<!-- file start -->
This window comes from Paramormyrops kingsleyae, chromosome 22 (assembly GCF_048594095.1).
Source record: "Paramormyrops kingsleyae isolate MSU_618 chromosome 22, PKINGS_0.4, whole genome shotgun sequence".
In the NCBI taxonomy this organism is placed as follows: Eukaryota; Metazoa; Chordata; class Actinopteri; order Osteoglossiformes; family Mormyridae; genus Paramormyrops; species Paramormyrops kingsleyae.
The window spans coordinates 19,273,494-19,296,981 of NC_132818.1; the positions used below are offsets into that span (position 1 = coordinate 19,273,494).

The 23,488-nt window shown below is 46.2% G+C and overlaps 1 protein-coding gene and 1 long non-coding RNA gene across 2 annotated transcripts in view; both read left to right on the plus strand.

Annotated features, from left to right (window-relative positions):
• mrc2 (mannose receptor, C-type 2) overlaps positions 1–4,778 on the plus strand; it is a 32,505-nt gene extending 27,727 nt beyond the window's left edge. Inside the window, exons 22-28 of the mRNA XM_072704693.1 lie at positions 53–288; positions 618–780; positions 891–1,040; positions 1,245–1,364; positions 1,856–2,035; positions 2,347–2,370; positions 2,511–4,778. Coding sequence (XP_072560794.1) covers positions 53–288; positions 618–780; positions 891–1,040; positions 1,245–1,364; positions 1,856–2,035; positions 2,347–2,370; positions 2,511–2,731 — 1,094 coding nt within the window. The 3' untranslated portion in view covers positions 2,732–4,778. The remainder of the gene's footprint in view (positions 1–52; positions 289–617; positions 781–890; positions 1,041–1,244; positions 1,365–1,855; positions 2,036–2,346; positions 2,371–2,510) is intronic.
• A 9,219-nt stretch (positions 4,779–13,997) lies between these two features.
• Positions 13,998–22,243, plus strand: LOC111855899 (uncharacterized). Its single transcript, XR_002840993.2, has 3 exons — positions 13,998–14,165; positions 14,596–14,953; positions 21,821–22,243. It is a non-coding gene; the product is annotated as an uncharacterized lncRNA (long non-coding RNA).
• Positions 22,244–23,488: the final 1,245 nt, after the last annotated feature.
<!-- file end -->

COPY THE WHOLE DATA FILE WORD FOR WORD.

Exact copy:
This window comes from Paramormyrops kingsleyae, chromosome 22 (assembly GCF_048594095.1).
Source record: "Paramormyrops kingsleyae isolate MSU_618 chromosome 22, PKINGS_0.4, whole genome shotgun sequence".
In the NCBI taxonomy this organism is placed as follows: Eukaryota; Metazoa; Chordata; class Actinopteri; order Osteoglossiformes; family Mormyridae; genus Paramormyrops; species Paramormyrops kingsleyae.
The window spans coordinates 19,273,494-19,296,981 of NC_132818.1; the positions used below are offsets into that span (position 1 = coordinate 19,273,494).

The 23,488-nt window shown below is 46.2% G+C and overlaps 1 protein-coding gene and 1 long non-coding RNA gene across 2 annotated transcripts in view; both read left to right on the plus strand.

Annotated features, from left to right (window-relative positions):
• mrc2 (mannose receptor, C-type 2) overlaps positions 1–4,778 on the plus strand; it is a 32,505-nt gene extending 27,727 nt beyond the window's left edge. Inside the window, exons 22-28 of the mRNA XM_072704693.1 lie at positions 53–288; positions 618–780; positions 891–1,040; positions 1,245–1,364; positions 1,856–2,035; positions 2,347–2,370; positions 2,511–4,778. Coding sequence (XP_072560794.1) covers positions 53–288; positions 618–780; positions 891–1,040; positions 1,245–1,364; positions 1,856–2,035; positions 2,347–2,370; positions 2,511–2,731 — 1,094 coding nt within the window. The 3' untranslated portion in view covers positions 2,732–4,778. The remainder of the gene's footprint in view (positions 1–52; positions 289–617; positions 781–890; positions 1,041–1,244; positions 1,365–1,855; positions 2,036–2,346; positions 2,371–2,510) is intronic.
• A 9,219-nt stretch (positions 4,779–13,997) lies between these two features.
• Positions 13,998–22,243, plus strand: LOC111855899 (uncharacterized). Its single transcript, XR_002840993.2, has 3 exons — positions 13,998–14,165; positions 14,596–14,953; positions 21,821–22,243. It is a non-coding gene; the product is annotated as an uncharacterized lncRNA (long non-coding RNA).
• Positions 22,244–23,488: the final 1,245 nt, after the last annotated feature.